So one of the very first things we teach people in economics, statistics, business and psychology courses is how, in a statistically valid way, do we eliminate the weirdos. How do we eliminate the outliers so that we can find the line of best fit? Which is fantastic if I’m trying to find out how many Advil the average person should be taking — two. But if I’m interested in your potential, or for happiness or productivity or energy or creativity, we’re doing it for creating the cult of the average with science.
If I asked a question like, “How fast can a child learn how to read in a classroom?” scientists change the answer to “How fast does the average child learn how to read in that classroom?” and we tailor the class towards the average. If you fall below the average on this curve, then psychologists get thrilled, because that means you’re either depressed or have a disorder, or hopefully both. We’re hoping for both because our business model is, if you come into a therapy session with one problem, we want to make sure you leave knowing you have 10, so you keep coming back over and over again. We’ll go back into your childhood if necessary, but eventually what we want to do is make you normal again.
But normal is merely average. And what positive psychology posits is that if we study what is merely average, we will remain merely average. Then instead of deleting those positive outliers, what I intentionally do is come into a population like this one and say, why? Why is that some of you are so high above the curve in terms of your intellectual ability, athletic ability, musical ability, creativity, energy levels, your resiliency in the face of challenge, your sense of humor? Whatever it is, instead of deleting you, what I want to do is study you. Because maybe we can glean information, not just how to move people up to the average, but how we can move the entire average up in our companies and schools worldwide.
The reason this graph is important to me is, when I turn on the news, it seems like the majority of the information is not positive. In fact it’s negative. Most of it’s about murder, corruption, diseases, natural disasters. And very quickly, my brain starts to think that’s the accurate ratio of negative to positive in the world. What that’s doing is creating something called the medical school syndrome, which if you know people who have been to medical school, during the first year of medical training, as you read through a list of all the symptoms and diseases that could happen, suddenly you realize you have all of them.
I have a brother-in-law named Bobo, which is a whole another story. Bobo married Amy the unicorn. Bobo called me on the phone from Yale Medical School, and Bobo said, “Shawn, I have leprosy.” Which, even at Yale, is extraordinarily rare. But I had no idea how to console poor Bobo because he had just gotten over an entire week of menopause. See what we’re finding is it’s not necessarily the reality that shapes us, but the lens through which your brain views the world that shapes your reality. And if we can change the lens, not only can we change your happiness, we can change every single educational and business outcome at the same time.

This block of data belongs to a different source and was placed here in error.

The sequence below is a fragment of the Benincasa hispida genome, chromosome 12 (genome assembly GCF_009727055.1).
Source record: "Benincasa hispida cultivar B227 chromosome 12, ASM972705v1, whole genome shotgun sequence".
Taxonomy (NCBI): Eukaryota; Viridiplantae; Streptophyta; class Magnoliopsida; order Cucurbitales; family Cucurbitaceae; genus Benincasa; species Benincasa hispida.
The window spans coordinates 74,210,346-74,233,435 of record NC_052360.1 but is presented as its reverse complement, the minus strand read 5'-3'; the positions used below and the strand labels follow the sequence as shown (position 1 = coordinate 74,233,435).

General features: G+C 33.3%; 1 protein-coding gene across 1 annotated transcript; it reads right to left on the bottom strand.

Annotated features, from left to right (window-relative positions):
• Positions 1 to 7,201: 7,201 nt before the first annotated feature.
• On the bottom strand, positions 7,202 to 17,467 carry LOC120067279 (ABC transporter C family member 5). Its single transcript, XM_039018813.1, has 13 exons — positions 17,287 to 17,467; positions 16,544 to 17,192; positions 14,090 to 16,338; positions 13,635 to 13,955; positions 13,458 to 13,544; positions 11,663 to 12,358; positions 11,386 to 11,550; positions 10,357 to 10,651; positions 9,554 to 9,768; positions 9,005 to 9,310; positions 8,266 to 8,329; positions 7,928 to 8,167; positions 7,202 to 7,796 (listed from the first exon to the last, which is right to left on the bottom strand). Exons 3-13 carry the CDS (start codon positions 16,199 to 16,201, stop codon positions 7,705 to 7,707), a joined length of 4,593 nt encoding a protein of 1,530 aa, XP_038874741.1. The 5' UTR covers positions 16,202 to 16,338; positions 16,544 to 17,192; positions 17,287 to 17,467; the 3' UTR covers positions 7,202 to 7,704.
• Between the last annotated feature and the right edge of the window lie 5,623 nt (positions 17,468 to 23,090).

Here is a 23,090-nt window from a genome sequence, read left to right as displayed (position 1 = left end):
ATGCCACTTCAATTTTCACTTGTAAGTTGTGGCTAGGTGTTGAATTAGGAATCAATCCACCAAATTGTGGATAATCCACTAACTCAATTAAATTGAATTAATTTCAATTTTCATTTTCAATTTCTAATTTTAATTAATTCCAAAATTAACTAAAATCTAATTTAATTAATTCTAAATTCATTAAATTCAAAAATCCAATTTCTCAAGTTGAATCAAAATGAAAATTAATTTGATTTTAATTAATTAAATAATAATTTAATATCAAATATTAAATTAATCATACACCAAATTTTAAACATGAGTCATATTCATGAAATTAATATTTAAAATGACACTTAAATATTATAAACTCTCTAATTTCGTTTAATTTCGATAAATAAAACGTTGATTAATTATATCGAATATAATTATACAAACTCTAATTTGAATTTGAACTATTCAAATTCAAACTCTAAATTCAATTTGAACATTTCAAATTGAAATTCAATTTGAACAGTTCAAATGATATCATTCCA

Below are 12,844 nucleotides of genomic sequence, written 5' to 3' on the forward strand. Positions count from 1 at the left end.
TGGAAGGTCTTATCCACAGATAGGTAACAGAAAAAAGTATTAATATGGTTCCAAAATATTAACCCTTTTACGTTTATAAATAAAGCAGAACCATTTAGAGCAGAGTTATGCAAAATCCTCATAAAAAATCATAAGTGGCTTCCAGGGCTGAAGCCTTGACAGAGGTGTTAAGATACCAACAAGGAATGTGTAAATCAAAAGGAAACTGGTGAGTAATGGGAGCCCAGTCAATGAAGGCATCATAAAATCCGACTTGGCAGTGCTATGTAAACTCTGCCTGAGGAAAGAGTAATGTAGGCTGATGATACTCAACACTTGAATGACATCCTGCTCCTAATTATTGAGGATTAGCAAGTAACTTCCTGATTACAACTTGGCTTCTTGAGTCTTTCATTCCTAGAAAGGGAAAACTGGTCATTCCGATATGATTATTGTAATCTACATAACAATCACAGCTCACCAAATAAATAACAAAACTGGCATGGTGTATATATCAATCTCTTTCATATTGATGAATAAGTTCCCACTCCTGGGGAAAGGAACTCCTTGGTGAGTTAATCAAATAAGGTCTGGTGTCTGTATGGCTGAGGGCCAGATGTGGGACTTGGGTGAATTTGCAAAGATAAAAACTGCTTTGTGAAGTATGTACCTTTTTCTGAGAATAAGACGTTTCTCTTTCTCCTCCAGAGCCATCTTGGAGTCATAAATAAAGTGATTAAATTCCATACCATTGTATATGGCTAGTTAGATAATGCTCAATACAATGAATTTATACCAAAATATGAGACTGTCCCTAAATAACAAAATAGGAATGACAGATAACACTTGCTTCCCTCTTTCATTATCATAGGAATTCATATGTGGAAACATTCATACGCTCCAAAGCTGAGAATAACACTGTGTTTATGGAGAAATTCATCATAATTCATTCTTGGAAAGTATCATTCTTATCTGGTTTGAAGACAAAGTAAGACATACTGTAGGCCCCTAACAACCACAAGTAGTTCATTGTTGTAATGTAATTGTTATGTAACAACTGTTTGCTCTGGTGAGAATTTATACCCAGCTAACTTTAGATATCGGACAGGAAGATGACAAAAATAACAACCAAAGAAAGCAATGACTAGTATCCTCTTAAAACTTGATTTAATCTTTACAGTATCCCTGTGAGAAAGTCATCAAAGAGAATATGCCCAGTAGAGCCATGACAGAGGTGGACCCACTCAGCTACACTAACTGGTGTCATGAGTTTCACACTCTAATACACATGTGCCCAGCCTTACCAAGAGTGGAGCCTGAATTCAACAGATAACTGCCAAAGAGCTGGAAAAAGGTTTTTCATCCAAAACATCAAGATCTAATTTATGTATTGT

When I applied to Harvard, I applied on a dare. I didn’t expect to get in, and my family had no money for college. When I got a military scholarship two weeks later, they allowed me to go. Suddenly something that wasn’t even a possibility became a reality. When I went there I assumed everyone else would see it as a privilege as well, that they’d be excited to be there. Even if you are in a classroom full of people smarter than you, you’d be happy just to be in that classroom, which is what I felt.
But what I found there is, while some people experienced that, when I graduated after my four years and then spent the next eight years living in the dorms with the students — Harvard asked me to; I wasn’t that guy. But what happened — I was an officer of Harvard to counsel students through the difficult four years. And what I found in my research and my teaching is that these students, no matter how happy they were with their original success of getting into the school, two weeks later their brains were focused, not on the privilege of being there, nor on their philosophy or their physics, their brain was focused on the competition, the workload, the hassles, stresses, complaints.
When I first went in there, I walked into the freshmen dining hall, which is where my friends from Waco, Texas, which is where I grew up — I know some of you heard of it. When they come to visit me, they look around, they say, “This freshmen dining hall looks like something out of Hogwart’s of the movie Harry Potter.” Which it does, because that was Hogwart’s in movie Harry Potter and that’s Harvard. And when they see this, they say, “Shawn, why do you waste your time studying happiness at Harvard? Seriously, what does a Harvard student possibly have to be unhappy about?”
Embedded within that question is the key to understanding the science of happiness. Because what that question assumes is that our external world is predictive of our happiness levels, when in reality, if I know everything about your external world, I can only predict 10% of your long-term happiness. 90% of your long-term happiness is predicted not by the external world, but by the way your brain processes the world. And if we change it, if we change our formula for happiness and success, what we can do is change the way that we can then affect reality.